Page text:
3MT 2023 Finalist  Rony Pain

Rony Pain

Cell Biology, College of Health Sciences

One Pill a Day Could Keep Cancer Away

Introduce yourself…

I’m a second year Cell Biology Master’s student in the Berthiaume Lab. I previously completed my Bachelor of Science at the University of Alberta and joined the Berthiaume lab as a graduate student after completing a summer studentship as an undergraduate in the same lab. When I am not grinding in the lab, I enjoy working as a lifeguard or hitting the slopes as a volunteer ski patroller.

What are you researching and what do you hope comes out of your research?

I am currently researching the effects of PCLX-001 on cancer metastasis. PCLX-001 is a first-in-class investigational drug that has the potential to treat a wide range of cancers. Specifically, I hope to find out if PCLX-001 can stop cancer cells from spreading from one site to another, otherwise known as cancer metastasis, which is the #1 cause of death from cancer. I hope that my research will provide a new understanding of how PCLX-001 may be able to stop cancer metastasis and save countless lives in the process.

How did presenting a Three Minute Thesis (3MT) help explain your research to the public?

One of the key lessons I learned in the later years of my undergrad is that if you can give a great elevator pitch about your idea, whatever that idea is, then just those few minutes will set you up for success in the future. A 3MT is no different, and giving this 3MT has helped me to generalize complex cancer terminology to something a member of the public can understand. This ability helps both the public and myself, as they can understand what vital research is happening right here in Edmonton, and I am now able to help communicate my research to those that may benefit from it!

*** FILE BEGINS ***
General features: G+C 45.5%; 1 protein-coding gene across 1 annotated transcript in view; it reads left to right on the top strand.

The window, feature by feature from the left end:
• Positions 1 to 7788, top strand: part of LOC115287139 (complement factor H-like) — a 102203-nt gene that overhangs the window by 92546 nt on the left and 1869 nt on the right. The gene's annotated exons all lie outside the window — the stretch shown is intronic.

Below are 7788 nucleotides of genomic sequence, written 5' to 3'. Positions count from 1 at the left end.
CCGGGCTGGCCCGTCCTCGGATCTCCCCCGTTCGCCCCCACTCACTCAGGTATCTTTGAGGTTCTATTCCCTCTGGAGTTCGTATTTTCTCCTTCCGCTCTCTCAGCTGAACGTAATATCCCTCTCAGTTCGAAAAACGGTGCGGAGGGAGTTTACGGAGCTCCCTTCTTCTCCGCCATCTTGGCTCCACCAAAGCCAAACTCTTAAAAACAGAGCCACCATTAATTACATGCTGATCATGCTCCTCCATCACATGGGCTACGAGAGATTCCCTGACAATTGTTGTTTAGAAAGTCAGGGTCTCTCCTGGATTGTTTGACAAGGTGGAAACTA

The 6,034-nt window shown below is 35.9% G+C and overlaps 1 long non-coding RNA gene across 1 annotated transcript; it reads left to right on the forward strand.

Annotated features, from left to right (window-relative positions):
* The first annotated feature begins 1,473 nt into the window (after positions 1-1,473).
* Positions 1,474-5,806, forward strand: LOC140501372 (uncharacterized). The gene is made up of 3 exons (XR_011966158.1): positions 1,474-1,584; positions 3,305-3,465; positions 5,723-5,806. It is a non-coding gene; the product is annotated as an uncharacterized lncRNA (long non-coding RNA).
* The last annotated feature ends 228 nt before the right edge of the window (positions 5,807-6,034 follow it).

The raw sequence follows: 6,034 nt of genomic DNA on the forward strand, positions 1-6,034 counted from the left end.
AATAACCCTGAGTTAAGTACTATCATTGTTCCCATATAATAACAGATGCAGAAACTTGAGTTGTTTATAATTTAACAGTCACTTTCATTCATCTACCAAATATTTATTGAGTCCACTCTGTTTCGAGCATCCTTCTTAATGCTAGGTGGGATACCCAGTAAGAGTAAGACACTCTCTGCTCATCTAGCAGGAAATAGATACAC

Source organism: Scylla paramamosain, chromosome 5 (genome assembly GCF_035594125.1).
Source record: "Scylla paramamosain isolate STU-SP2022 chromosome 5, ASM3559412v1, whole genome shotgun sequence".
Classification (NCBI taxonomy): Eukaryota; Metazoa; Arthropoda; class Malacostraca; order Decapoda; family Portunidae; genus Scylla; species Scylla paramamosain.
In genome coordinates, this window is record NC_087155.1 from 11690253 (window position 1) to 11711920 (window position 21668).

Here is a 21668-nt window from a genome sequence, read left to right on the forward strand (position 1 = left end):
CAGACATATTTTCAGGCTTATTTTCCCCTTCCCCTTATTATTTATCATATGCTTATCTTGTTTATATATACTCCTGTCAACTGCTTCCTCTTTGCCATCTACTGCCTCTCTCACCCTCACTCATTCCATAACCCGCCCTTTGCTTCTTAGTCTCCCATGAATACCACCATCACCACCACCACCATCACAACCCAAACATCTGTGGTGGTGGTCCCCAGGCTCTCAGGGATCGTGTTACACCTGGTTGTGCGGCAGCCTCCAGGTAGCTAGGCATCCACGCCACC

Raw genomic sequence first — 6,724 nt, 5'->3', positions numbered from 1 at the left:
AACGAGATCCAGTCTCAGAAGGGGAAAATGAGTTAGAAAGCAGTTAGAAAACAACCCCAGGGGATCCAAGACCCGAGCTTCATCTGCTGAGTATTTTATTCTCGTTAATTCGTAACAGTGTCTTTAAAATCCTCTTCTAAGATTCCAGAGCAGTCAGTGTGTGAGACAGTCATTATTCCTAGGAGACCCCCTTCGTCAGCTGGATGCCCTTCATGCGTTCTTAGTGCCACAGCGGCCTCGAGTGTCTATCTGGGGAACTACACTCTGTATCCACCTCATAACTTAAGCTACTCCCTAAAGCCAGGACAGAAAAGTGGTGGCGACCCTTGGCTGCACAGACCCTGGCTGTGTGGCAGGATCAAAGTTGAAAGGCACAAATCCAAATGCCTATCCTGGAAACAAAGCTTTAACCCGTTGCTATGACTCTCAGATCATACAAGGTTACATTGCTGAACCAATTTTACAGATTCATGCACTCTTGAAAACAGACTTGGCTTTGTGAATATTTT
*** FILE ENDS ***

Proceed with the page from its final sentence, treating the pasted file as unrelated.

What inspires you to do research?

Cancer is a rapidly expanding crisis that is creating more and more problems for our society every single day. The thought that I might be able to have even the slightest impact to reverse this trend is what fuels me to excel in my research, as the next big discovery could just be around the corner.

What are three key words important to your 3MT?

Cancer Metastasis, PCLX-001, Mitochondrial Metabolism

How does your research impact local, provincial, or global communities at large?

Cancer and cancer research doesn’t have borders. It is a disease that is encountered across every worldwide community, regardless of culture or gender. This global inclusiveness allows my research to affect all communities equally, whether that community is the city of Edmonton, province of Alberta, or the entire region of North America.

If you had to dedicate your research to anyone from the past, present, or future, who would it be and why?

I would have to dedicate this to the people who have undertaken the endeavor to participate in clinical trials for new medicines. It is only with these participants that we have been able to get to where we are today in modern medicine. I would also have to dedicate my research to the researchers who already have and continue to dedicate endless hours of work in the lab, including in my own lab. These researchers have produced incredible findings, some of which have fueled and inspired my own project.

3MT Image Description: The left image contains a person that is visually tired on a couch, while the right image contains a diagram that portrays how without any drug treatment, NMT1 and the lesser-expressed NMT2 lead to a cancer cell metastasizing portrayed by a cell with jogging legs. To the right of that, when PCLX-001 is added to inhibit NMT1 and NMT2, the cancer cell is tired and is sleepy, like the person on the couch.

Watch Rony's Three Minute Thesis